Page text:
Coding for Kindergarten!

You can hardly get through the week without coding appearing as a headline in the news somewhere. All the big companies are getting involved with coding initiatives and all of the governments are supporting coding with their own endeavours. Here are a few examples:

Google to Donate $190K To ‘Black Girls Code’ Initiative

Microsoft Releases ‘Minecraft’ Tutorial That Teaches Kids To Code

Coding gets boost in Ontario schools: Education Minister announces new resources, help for teachers.”

Coding coming to B.C. schools: B.C. spending $2M on mandatory student coding curriculum.”

When I was in school (a long…long time ago!), there was one course in computer programming and it was taught in Grade 11 and I’m pretty sure it was an elective, meaning you didn’t have to take it.  Today, instead of the one high school course, educational systems are trying to come up with a scope and sequence to make coding accessible to all grade levels. There is a push to get everyone to code. There is a push to get girls to code. And there is a push for teachers to incorporate coding into their lessons.

Why is there this big push? Well…

COMPUTERS ARE EVERYWHERE!

Computers are automating the work-place; so we need to teach people how to programme them. There were as many as 7 million job openings in 2015 in occupations that required coding skills (Click here for source); so we need to ensure our youth are able to apply for these jobs.   Coding is our new literacy! Our national language should be English, French, and reading and writing code! Learning how to code will help kids navigate their future, understand their world and increase their odds of landing a job when they graduate.

But the benefits of learning how to code extend even further than that!

Steve Jobs said,  “I think everybody in this country should learn how to program a computer because it teaches you how to think.”

And I agree! Here are my top 10 ‘mathy’ reasons for teaching kids to code:

  1. Coding teaches problem-solving skills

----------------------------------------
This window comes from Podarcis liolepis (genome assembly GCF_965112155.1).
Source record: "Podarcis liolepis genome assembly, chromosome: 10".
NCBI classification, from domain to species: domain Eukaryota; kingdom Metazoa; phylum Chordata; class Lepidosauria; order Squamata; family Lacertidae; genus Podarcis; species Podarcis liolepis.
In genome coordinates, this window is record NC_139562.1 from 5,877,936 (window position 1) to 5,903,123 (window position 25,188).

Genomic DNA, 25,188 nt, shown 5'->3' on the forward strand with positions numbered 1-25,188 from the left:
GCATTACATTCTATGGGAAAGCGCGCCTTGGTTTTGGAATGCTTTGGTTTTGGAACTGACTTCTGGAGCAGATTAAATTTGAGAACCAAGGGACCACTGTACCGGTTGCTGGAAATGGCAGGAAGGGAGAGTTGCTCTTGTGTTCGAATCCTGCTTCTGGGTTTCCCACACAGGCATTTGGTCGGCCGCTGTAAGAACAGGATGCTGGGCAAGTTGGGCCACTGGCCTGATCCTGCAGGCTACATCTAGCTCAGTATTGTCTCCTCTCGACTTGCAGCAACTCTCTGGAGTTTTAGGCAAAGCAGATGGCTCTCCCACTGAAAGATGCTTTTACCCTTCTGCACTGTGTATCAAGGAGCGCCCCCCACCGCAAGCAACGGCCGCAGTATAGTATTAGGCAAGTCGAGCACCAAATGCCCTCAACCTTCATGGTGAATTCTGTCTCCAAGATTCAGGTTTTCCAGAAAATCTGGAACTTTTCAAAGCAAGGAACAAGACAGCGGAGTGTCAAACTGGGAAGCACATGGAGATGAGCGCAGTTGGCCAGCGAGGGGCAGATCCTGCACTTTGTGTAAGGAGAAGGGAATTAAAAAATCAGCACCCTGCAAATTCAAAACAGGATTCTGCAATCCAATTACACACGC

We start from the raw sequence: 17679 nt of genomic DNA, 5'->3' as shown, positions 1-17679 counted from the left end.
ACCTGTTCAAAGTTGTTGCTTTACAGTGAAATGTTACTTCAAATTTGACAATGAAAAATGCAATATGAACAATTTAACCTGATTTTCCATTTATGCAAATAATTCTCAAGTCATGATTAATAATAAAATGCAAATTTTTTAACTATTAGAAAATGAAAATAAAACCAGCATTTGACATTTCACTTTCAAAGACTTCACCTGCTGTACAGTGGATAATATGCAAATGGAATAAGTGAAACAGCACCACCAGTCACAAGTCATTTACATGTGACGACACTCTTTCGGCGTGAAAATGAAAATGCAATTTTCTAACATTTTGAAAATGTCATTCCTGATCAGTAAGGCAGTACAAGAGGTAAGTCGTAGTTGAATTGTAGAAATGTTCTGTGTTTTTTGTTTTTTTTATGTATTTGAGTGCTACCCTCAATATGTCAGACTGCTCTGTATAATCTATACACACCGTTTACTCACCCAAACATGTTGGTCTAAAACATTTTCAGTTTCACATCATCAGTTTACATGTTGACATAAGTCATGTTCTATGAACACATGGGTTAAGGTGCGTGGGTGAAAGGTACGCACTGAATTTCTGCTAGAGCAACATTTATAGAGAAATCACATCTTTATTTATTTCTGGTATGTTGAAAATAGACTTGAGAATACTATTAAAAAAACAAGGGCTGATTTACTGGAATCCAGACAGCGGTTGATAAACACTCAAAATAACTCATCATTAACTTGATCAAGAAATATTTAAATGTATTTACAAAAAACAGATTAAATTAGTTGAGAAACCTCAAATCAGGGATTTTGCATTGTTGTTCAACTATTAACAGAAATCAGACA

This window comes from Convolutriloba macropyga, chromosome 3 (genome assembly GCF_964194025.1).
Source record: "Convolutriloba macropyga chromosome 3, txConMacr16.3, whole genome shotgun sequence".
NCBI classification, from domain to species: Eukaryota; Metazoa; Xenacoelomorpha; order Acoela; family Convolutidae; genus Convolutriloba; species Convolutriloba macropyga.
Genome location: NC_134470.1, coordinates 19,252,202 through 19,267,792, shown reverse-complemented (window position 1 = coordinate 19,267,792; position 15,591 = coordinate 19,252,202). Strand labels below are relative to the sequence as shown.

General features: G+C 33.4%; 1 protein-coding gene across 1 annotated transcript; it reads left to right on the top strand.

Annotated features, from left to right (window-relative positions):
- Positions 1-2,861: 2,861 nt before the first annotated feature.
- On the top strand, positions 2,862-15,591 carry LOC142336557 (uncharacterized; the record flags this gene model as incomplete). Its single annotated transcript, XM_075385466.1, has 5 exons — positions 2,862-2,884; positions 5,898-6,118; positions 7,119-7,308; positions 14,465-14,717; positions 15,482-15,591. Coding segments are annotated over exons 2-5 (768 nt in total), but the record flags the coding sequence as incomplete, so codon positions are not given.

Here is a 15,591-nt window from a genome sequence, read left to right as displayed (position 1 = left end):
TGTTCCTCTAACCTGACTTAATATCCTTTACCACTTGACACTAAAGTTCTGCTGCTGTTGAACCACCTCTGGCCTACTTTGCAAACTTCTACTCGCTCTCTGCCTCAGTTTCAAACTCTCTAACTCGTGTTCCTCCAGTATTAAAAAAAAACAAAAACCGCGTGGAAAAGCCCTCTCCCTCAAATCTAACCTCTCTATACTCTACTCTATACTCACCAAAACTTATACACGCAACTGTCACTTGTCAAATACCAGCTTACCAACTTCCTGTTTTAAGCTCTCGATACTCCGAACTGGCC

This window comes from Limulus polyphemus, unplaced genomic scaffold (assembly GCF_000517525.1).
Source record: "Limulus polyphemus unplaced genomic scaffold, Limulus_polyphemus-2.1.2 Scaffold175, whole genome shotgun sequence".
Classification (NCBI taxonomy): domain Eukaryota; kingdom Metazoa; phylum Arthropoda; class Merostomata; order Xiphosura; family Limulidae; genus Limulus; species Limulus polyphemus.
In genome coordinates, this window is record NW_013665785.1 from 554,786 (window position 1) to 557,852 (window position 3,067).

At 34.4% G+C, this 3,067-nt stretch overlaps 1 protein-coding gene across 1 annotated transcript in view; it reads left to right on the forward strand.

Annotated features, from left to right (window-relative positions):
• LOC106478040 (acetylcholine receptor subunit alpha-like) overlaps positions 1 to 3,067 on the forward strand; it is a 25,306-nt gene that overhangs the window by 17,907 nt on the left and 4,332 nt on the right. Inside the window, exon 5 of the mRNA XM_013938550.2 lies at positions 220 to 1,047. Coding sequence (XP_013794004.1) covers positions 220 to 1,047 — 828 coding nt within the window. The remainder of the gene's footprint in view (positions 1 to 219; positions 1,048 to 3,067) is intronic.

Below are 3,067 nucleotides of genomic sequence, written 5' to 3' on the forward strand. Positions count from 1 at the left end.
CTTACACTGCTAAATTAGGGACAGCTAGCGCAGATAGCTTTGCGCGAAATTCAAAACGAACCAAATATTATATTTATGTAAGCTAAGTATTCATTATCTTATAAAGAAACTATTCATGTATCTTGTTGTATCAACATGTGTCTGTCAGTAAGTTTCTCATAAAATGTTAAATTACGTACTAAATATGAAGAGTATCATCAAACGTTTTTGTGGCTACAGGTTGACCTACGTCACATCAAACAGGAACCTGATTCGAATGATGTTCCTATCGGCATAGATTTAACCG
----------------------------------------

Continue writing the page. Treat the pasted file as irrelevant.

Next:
2. Coding teaches logical reasoning
  3. Coding teaches spatial reasoning
  4. Coding teaches you to check your work
  5. Coding teaches you to correct your work (debug)
  6. Coding teaches you critical thinking
  7. Coding teaches math in an authentic real-world way
  8. Coding teaches algorithms
  9. Coding teaches coordinate geometry and translations
  10. Coding teaches perseverance!

“The computational thinking involved in computer programming involves logic, organizing and analyzing data, and breaking a problem into smaller and more manageable parts. Much of this is also required when solving math problems!” Sri Ramakrishnan of Tynker

So what can you do? Well, at the pre-school level, kids don’t need screen time in order to learn how to code. There are tons of toys and games that support coding these days and you can use them to introduce your kids to coding language.

Here are a few of Rory and Oliver’s favourite games:

Littlecodr (developed right here in B.C.!)

This game comes with specific challenges, although we’ve never used them. Instead, the kids have fun creating their own challenges such as: programme Rory to do a little dance, programme Mom to do a loop around the room, figuring out how far we can get Oliver to go using only 10 codes, and many more!

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Oliver programming Rory to dance!

Code and Go Robot Mouse

There are many different versions of coding robots out there: coding caterpillar, BeeBot, Dash and Dot or ours…the mouse. The mouse also comes with challenges and you can change the board shape around, or add more walls, or even have a rogue mouse and not use the board! Here we are integrating math by teaching the mouse how to count from 1-5. Rory found it challenging and eventually broke it into two parts: code for 1-3 and then code for 3-5.

I was introduced to this game at a pro-d recently and ran out and bought it. I love it for the extensions. You can start with simple commands (so Oliver can play) and you can choose whether or not to include harder challenges as your kids become more comfortable with coding. As a result, your kids can grow with it.

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Oliver programming his turtle!

Code.org

Ready for taking it on-line? Well code.org is amazing. I can’t believe it is free. I can’t believe how well it is laid out. I can’t believe how easy it is to learn how to code! They have lesson plans, tasks, lists of standards etc. Rory and Oliver loved it.